Table 1. List of PU.1, interleukin (IL)-9, vascular endothelial growth factor (VEGF) and β-actin primers for real-time reverse transcription–polymerase chain reaction (RT–PCR).
PrimersSequence (5′–3′)Product length
  1. bp: base pairs.

PU.1Forward: 5′-AGAAGAAGATCCGCCTGTACCA-3′116 bp
Reverse: 5′-GTGCTTGGACGAGAACTGGAA-3′
IL-9Forward: 5′-GGGATCCTGGACATCAACTTC-3′132 bp
Reverse: 5′-GAAGCATGGTCTGGTGCAGTT-3′
VEGFForward: 5′-CACCCACCCACATACATACA-3′161 bp
Reverse: 5′-TCAAGTCCACAGCAGTCAA-3′
β-actinForward: 5′-AGTTGCGTTAC ACCCTTTCTTG-3′150 bp
Reverse: 5′-TCACCTTCACCGTTCCAGTTT-3′

Enzyme-linked immunosorbent assay (ELISA) for IL-9 and thymus- and activation-regulated chemokine (TARC) in serum as well as VEGF in cell-free supernatant

Peripheral venous blood was taken after an overnight fast in the morning between 08:00 and 09:00 h. Serum was centrifuged within 30 min of blood collection and stored at −80°C for further IL-9 and TARC ELISA. VEGF was detected in cell-free supernatant of the above keratinocyte culture with IL-9 stimulation by a commercial ELISA kit. The experimental procedure was conducted strictly according to the manufacturer's instructions (R&D Systems, Minneapolis, MN, USA and eBioscience).

Statistical analysis

Data were expressed as mean ± standard deviation (s.d.) and analysed statistically using spss for Windows (version 17.0; SPSS Inc., Chicago, IL, USA). The one-way analysis of variance (anova), an independent-samples t-test and Pearson's correlation were used for statistical analysis, with the level of significance set at P < 0·05.

Results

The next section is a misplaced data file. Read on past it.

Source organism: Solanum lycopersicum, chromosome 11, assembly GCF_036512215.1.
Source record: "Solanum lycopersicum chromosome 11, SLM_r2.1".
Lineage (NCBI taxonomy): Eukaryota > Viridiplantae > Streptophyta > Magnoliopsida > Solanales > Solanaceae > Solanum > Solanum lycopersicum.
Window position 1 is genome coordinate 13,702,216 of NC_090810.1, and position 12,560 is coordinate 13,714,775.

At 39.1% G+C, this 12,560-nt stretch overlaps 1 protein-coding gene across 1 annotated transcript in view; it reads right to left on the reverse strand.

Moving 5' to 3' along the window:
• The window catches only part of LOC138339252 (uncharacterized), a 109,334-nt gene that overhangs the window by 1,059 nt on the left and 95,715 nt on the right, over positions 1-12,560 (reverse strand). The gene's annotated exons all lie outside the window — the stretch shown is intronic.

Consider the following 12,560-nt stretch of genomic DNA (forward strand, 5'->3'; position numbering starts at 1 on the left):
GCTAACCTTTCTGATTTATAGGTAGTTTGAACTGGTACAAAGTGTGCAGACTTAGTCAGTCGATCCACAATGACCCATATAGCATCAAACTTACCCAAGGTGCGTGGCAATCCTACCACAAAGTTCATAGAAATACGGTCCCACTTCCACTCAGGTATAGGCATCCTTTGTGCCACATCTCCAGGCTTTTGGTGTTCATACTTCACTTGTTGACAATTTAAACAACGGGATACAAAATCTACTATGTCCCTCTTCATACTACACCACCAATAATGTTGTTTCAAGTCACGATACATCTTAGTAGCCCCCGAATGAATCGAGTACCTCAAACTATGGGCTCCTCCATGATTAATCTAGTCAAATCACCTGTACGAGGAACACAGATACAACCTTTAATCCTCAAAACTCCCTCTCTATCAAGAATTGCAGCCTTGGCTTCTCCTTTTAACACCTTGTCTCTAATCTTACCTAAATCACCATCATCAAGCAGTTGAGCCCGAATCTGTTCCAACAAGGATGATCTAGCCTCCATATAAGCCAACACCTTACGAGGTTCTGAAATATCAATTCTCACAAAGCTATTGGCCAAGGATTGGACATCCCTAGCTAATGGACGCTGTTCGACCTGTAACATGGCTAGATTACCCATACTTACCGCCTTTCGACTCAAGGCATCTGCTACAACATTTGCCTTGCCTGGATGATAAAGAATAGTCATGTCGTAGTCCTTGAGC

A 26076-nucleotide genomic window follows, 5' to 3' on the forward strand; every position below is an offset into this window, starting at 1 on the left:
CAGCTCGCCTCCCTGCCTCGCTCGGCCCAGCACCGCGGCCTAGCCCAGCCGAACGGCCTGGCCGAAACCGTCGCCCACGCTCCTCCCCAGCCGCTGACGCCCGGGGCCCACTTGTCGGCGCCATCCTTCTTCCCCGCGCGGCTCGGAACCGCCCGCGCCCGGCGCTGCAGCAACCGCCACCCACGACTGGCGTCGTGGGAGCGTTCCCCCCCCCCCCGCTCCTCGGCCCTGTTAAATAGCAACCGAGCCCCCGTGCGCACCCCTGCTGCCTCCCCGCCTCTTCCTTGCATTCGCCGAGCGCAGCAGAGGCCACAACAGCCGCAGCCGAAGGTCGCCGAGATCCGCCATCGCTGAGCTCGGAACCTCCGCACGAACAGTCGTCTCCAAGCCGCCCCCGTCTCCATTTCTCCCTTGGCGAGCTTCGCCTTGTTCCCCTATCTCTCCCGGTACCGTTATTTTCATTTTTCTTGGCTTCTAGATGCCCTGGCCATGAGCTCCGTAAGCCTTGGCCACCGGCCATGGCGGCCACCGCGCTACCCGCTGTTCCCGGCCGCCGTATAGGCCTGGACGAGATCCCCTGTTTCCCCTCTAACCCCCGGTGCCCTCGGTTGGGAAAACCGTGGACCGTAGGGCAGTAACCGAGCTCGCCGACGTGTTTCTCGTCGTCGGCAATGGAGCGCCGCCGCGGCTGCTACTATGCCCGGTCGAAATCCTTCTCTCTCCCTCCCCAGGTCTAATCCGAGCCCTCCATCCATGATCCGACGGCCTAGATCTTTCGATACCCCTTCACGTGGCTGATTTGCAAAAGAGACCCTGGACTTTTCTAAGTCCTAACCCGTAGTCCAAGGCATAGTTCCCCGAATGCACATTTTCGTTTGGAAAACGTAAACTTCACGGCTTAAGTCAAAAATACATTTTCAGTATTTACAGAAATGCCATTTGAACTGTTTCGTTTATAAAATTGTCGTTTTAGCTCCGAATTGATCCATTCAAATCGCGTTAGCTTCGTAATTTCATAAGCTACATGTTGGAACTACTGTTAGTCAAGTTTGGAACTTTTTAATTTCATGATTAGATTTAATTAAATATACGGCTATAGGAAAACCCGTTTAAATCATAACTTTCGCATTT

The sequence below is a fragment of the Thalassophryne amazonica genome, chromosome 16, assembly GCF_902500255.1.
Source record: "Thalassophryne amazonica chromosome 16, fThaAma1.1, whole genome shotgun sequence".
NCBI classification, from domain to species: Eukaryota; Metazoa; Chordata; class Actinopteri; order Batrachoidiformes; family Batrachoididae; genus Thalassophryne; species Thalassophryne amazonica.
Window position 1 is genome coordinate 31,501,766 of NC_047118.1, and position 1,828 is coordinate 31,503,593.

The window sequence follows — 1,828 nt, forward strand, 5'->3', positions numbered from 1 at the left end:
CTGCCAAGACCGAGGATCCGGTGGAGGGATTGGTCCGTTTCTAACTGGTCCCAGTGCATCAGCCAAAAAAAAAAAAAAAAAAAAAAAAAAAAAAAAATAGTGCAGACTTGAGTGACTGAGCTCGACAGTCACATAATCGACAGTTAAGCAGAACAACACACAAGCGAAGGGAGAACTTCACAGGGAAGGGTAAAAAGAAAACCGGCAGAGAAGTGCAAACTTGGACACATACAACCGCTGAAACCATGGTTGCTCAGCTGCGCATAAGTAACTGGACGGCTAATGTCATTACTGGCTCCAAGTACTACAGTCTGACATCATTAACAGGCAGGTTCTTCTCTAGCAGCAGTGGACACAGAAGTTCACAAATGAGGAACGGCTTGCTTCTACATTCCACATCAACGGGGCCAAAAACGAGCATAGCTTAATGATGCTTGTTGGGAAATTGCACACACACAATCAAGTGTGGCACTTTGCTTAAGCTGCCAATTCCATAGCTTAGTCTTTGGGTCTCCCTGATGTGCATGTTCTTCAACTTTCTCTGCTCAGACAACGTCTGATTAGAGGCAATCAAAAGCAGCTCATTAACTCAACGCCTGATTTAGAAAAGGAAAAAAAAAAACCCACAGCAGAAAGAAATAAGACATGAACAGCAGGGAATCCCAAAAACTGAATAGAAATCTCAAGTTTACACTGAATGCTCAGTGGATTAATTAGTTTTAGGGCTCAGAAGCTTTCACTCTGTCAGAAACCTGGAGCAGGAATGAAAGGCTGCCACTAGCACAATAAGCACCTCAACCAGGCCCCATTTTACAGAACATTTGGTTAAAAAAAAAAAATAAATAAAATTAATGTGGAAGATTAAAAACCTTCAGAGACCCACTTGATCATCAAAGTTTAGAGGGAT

1. Top of page
  2. Summary
  3. Introduction
  4. Materials and methods
  5. Results
  6. Discussion
  7. Acknowledgements
  8. Disclosure
  9. References

Th9 cell percentage in PBMCs

Representative pictures for the Th9 cell percentage (CD4+IL-9+/CD4+ T cells) are shown in Fig. 1a1–a2. In PBMCs, AD patients showed a significant increase of the Th9 cell percentage (1·75 ± 0·54%) compared with psoriasis patients (1·15 ± 0·24%) and healthy controls (0·88 ± 0·21%, P < 0·01, Fig. 1b), while there was no significant difference between psoriasis patients and healthy controls (P > 0·05).

figure

Figure 1. Flow cytometric analysis of T helper type 9 (Th9) cells percentage in atopic dermatitis (AD) patients, psoriasis patients and healthy controls. (a) Peripheral blood mononuclear cells (PBMCs) were isolated from a 16-year-old male AD patient (a1) and a 16-year-old male healthy individual (a2). These cells were stimulated with phorbol myristate acetate (PMA), ionomycin and GolgiStop for 4 h, stained for interleukin (IL)-9, interferon (IFN)-γ, IL-4 and IL-17A and analysed by flow cytometry. The numbers in the upper right quadrant represent the percentage of IL-9+ cells with expression of CD4+ cells in the gated population of CD4+ IFN-γ IL-4 IL-17A cells. (b) The percentage of Th9 cells in PBMCs was increased significantly in AD patients compared with psoriasis patients and healthy controls (*P < 0·01). Pso: psoriasis; HC: healthy controls.

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PU.1 and IL-9 mRNA levels in PBMCs